Sexual harassment is just one example of how Mr. Lopez is totally unfit for public office. A notoriously corrupt machine-era politician, Lopez used his power to direct subsidies and steer developments as he saw fit. (The story of the Domino Sugar Factory in Williamsburg is a good example.) As Chairman of the Housing committee, Mr. Lopez wielded considerable power in the city’s subsidized housing industry. His non-profit, Ridgewood Bushwick Senior Citizen’s Council, has been wrought with charges of corruption since its inception.

Some affordable housing developers we have spoken with since the implosion of Vito Lopez’s career are pleased with what this may mean for the affordable housing community in New York City. And on Friday, a community organizer based in North Williamsburg commented to us, “You should see Brooklyn right now – it’s like Christmas.” This may be a liberating moment for the borough that has been rigorously controlled by Mr. Lopez for years.

A lot of information, some of it quite descriptive, is available about the charges filed against Mr. Lopez and we do not need to go into it here. But our question is: what took so long? Without trivializing the scarring experiences victims have suffered at Mr.Lopez’s hand (or mouth, or eyes), at times it can seem like everyone knows someone who the Assemblyman has acted inappropriately with. His corruption and his heinous behavior have been an open secret for quite some time; there are entire websites dedicated to exposing it.

Now powerful New York politicians are lining up around the block to call for his resignation. But they are answering the wrong question. Of course Mr. Lopez should resign, but it is not challenging anything to publically call for his resignation now that this scandal has been a breaking news story for nearly a week. New York pols should be telling us how this was allowed to happen, for so long, and why they looked the other way. They should also be answering WHY these sexual harassment charges are so much worse than the laundry list of things that this man has done wrong. By all common sense, this man should not have been allowed to hold office long enough to have been given the opportunity to prey on his recent victims. New York politicians should be apologizing to Mr. Lopez’s victims for waiting this long to take action and in so doing enabling him to exploit that power, again and again, on women, on neighborhoods, on Brooklyn, and on New York State.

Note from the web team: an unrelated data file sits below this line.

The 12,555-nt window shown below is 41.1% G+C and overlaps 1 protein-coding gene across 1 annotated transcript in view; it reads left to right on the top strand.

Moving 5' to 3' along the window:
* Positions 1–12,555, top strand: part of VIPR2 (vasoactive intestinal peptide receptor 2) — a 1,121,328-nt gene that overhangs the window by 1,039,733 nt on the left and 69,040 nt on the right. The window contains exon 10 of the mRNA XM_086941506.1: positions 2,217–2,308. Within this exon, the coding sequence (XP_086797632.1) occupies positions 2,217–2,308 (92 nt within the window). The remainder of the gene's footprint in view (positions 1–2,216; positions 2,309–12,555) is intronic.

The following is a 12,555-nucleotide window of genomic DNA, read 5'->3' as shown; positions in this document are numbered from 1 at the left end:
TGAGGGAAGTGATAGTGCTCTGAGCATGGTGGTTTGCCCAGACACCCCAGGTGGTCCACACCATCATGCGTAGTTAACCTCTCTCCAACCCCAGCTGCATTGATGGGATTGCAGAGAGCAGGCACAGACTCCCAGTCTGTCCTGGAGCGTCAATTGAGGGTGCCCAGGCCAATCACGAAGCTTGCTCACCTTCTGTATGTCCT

If this is a liberating day for Brooklyn, it is a sad day for Albany — a day that illustrates the desperate need to change the status quo in New York State politics.

Remapping Debate: “Gov. Cuomo’s faux victory on behalf of NYC Renters”

Remapping Debate provides a good breakdown of how yesterday’s decision on rent regulation and reform is in fact a continuation of long standing policy that hurts low-income renters.

June 22, 2011 — New York Governor Andrew Cuomo may describe a tentative deal on extending rent regulation for millions of New York City tenants as one representing “significant progress,” but the reality is that he has left the trigger points at which apartments are deregulated worse for tenants than they were 14 years ago, when then-Governor George Pataki first orchestrated legislative changes designed to destroy rent regulation. The fundamental levers of deregulation that Pataki put in place are untouched by Cuomo’s paltry efforts.

Read more at Remapping Debate.